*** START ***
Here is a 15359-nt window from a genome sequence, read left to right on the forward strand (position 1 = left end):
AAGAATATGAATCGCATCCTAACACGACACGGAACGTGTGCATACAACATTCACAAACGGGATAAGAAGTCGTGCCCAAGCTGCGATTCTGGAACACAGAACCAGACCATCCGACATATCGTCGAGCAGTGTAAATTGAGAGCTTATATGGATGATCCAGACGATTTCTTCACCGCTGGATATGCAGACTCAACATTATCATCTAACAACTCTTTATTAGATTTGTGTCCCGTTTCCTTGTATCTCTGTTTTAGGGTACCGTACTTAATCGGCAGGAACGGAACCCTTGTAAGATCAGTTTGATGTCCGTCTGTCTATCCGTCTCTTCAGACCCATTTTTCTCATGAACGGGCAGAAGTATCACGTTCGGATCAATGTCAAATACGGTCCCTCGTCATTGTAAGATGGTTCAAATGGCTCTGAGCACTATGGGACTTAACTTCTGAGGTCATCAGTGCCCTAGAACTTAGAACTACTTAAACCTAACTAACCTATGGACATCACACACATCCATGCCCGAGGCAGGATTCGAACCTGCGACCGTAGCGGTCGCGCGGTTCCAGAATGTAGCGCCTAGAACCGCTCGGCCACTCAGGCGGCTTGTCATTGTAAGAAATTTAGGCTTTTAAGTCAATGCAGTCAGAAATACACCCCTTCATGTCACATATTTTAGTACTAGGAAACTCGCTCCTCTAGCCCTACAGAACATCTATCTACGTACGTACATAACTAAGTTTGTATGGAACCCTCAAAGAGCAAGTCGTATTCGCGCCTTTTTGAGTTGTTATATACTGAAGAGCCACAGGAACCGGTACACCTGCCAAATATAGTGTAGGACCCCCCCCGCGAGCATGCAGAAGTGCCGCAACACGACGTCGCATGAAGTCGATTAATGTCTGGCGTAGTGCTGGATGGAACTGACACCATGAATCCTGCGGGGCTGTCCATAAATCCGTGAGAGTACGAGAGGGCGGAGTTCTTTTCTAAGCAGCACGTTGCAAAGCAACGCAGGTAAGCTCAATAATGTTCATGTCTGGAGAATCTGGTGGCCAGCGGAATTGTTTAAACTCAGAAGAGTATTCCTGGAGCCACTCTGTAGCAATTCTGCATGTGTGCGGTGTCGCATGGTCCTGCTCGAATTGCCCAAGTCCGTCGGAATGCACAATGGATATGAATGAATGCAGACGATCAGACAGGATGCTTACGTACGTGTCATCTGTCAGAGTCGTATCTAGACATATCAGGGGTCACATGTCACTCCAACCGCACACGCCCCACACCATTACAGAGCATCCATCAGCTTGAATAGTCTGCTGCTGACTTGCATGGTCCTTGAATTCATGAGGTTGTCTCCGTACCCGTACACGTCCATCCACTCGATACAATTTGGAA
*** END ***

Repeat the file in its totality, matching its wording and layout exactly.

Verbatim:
Here is a 15359-nt window from a genome sequence, read left to right on the forward strand (position 1 = left end):
AAGAATATGAATCGCATCCTAACACGACACGGAACGTGTGCATACAACATTCACAAACGGGATAAGAAGTCGTGCCCAAGCTGCGATTCTGGAACACAGAACCAGACCATCCGACATATCGTCGAGCAGTGTAAATTGAGAGCTTATATGGATGATCCAGACGATTTCTTCACCGCTGGATATGCAGACTCAACATTATCATCTAACAACTCTTTATTAGATTTGTGTCCCGTTTCCTTGTATCTCTGTTTTAGGGTACCGTACTTAATCGGCAGGAACGGAACCCTTGTAAGATCAGTTTGATGTCCGTCTGTCTATCCGTCTCTTCAGACCCATTTTTCTCATGAACGGGCAGAAGTATCACGTTCGGATCAATGTCAAATACGGTCCCTCGTCATTGTAAGATGGTTCAAATGGCTCTGAGCACTATGGGACTTAACTTCTGAGGTCATCAGTGCCCTAGAACTTAGAACTACTTAAACCTAACTAACCTATGGACATCACACACATCCATGCCCGAGGCAGGATTCGAACCTGCGACCGTAGCGGTCGCGCGGTTCCAGAATGTAGCGCCTAGAACCGCTCGGCCACTCAGGCGGCTTGTCATTGTAAGAAATTTAGGCTTTTAAGTCAATGCAGTCAGAAATACACCCCTTCATGTCACATATTTTAGTACTAGGAAACTCGCTCCTCTAGCCCTACAGAACATCTATCTACGTACGTACATAACTAAGTTTGTATGGAACCCTCAAAGAGCAAGTCGTATTCGCGCCTTTTTGAGTTGTTATATACTGAAGAGCCACAGGAACCGGTACACCTGCCAAATATAGTGTAGGACCCCCCCCGCGAGCATGCAGAAGTGCCGCAACACGACGTCGCATGAAGTCGATTAATGTCTGGCGTAGTGCTGGATGGAACTGACACCATGAATCCTGCGGGGCTGTCCATAAATCCGTGAGAGTACGAGAGGGCGGAGTTCTTTTCTAAGCAGCACGTTGCAAAGCAACGCAGGTAAGCTCAATAATGTTCATGTCTGGAGAATCTGGTGGCCAGCGGAATTGTTTAAACTCAGAAGAGTATTCCTGGAGCCACTCTGTAGCAATTCTGCATGTGTGCGGTGTCGCATGGTCCTGCTCGAATTGCCCAAGTCCGTCGGAATGCACAATGGATATGAATGAATGCAGACGATCAGACAGGATGCTTACGTACGTGTCATCTGTCAGAGTCGTATCTAGACATATCAGGGGTCACATGTCACTCCAACCGCACACGCCCCACACCATTACAGAGCATCCATCAGCTTGAATAGTCTGCTGCTGACTTGCATGGTCCTTGAATTCATGAGGTTGTCTCCGTACCCGTACACGTCCATCCACTCGATACAATTTGGAA